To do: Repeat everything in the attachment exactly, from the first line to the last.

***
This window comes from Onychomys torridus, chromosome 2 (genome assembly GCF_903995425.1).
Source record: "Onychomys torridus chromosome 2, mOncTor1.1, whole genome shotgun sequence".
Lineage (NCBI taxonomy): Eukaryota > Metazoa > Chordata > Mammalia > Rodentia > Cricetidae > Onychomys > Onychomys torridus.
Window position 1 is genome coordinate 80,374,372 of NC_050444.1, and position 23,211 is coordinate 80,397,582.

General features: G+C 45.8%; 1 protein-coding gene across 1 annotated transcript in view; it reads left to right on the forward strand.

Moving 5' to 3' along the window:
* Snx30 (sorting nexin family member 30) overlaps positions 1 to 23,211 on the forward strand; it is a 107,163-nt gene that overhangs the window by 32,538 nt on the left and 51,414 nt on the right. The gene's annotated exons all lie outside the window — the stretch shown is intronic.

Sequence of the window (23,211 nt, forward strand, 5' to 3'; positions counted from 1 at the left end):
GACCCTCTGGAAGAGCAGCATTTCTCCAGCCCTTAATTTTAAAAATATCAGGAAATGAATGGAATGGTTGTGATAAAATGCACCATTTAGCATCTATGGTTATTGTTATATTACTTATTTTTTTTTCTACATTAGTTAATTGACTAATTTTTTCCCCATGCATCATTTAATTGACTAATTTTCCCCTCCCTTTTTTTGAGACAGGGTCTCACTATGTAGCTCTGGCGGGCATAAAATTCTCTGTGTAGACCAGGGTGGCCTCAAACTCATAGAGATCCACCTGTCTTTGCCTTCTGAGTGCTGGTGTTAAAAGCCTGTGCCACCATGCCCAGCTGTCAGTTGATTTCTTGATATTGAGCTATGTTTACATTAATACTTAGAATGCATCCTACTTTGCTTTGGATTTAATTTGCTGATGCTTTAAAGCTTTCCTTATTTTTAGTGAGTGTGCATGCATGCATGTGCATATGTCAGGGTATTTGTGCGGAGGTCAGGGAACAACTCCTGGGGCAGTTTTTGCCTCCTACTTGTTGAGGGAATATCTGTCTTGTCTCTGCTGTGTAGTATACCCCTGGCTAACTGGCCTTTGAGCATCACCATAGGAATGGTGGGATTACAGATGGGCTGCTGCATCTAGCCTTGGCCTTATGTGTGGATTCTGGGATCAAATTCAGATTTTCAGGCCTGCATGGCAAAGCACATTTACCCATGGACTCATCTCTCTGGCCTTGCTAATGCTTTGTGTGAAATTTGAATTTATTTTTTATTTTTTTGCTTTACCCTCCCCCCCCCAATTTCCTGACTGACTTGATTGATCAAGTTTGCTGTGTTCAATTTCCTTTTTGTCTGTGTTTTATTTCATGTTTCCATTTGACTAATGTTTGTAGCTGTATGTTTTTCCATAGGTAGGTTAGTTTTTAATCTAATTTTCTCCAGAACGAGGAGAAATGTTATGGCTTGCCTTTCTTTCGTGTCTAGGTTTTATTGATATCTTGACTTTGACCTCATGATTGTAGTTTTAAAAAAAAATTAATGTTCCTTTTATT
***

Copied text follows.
This window comes from Onychomys torridus, chromosome 2 (genome assembly GCF_903995425.1).
Source record: "Onychomys torridus chromosome 2, mOncTor1.1, whole genome shotgun sequence".
Lineage (NCBI taxonomy): Eukaryota > Metazoa > Chordata > Mammalia > Rodentia > Cricetidae > Onychomys > Onychomys torridus.
Window position 1 is genome coordinate 80,374,372 of NC_050444.1, and position 23,211 is coordinate 80,397,582.

General features: G+C 45.8%; 1 protein-coding gene across 1 annotated transcript in view; it reads left to right on the forward strand.

Moving 5' to 3' along the window:
* Snx30 (sorting nexin family member 30) overlaps positions 1 to 23,211 on the forward strand; it is a 107,163-nt gene that overhangs the window by 32,538 nt on the left and 51,414 nt on the right. The gene's annotated exons all lie outside the window — the stretch shown is intronic.

Sequence of the window (23,211 nt, forward strand, 5' to 3'; positions counted from 1 at the left end):
GACCCTCTGGAAGAGCAGCATTTCTCCAGCCCTTAATTTTAAAAATATCAGGAAATGAATGGAATGGTTGTGATAAAATGCACCATTTAGCATCTATGGTTATTGTTATATTACTTATTTTTTTTTCTACATTAGTTAATTGACTAATTTTTTCCCCATGCATCATTTAATTGACTAATTTTCCCCTCCCTTTTTTTGAGACAGGGTCTCACTATGTAGCTCTGGCGGGCATAAAATTCTCTGTGTAGACCAGGGTGGCCTCAAACTCATAGAGATCCACCTGTCTTTGCCTTCTGAGTGCTGGTGTTAAAAGCCTGTGCCACCATGCCCAGCTGTCAGTTGATTTCTTGATATTGAGCTATGTTTACATTAATACTTAGAATGCATCCTACTTTGCTTTGGATTTAATTTGCTGATGCTTTAAAGCTTTCCTTATTTTTAGTGAGTGTGCATGCATGCATGTGCATATGTCAGGGTATTTGTGCGGAGGTCAGGGAACAACTCCTGGGGCAGTTTTTGCCTCCTACTTGTTGAGGGAATATCTGTCTTGTCTCTGCTGTGTAGTATACCCCTGGCTAACTGGCCTTTGAGCATCACCATAGGAATGGTGGGATTACAGATGGGCTGCTGCATCTAGCCTTGGCCTTATGTGTGGATTCTGGGATCAAATTCAGATTTTCAGGCCTGCATGGCAAAGCACATTTACCCATGGACTCATCTCTCTGGCCTTGCTAATGCTTTGTGTGAAATTTGAATTTATTTTTTATTTTTTTGCTTTACCCTCCCCCCCCCAATTTCCTGACTGACTTGATTGATCAAGTTTGCTGTGTTCAATTTCCTTTTTGTCTGTGTTTTATTTCATGTTTCCATTTGACTAATGTTTGTAGCTGTATGTTTTTCCATAGGTAGGTTAGTTTTTAATCTAATTTTCTCCAGAACGAGGAGAAATGTTATGGCTTGCCTTTCTTTCGTGTCTAGGTTTTATTGATATCTTGACTTTGACCTCATGATTGTAGTTTTAAAAAAAAATTAATGTTCCTTTTATT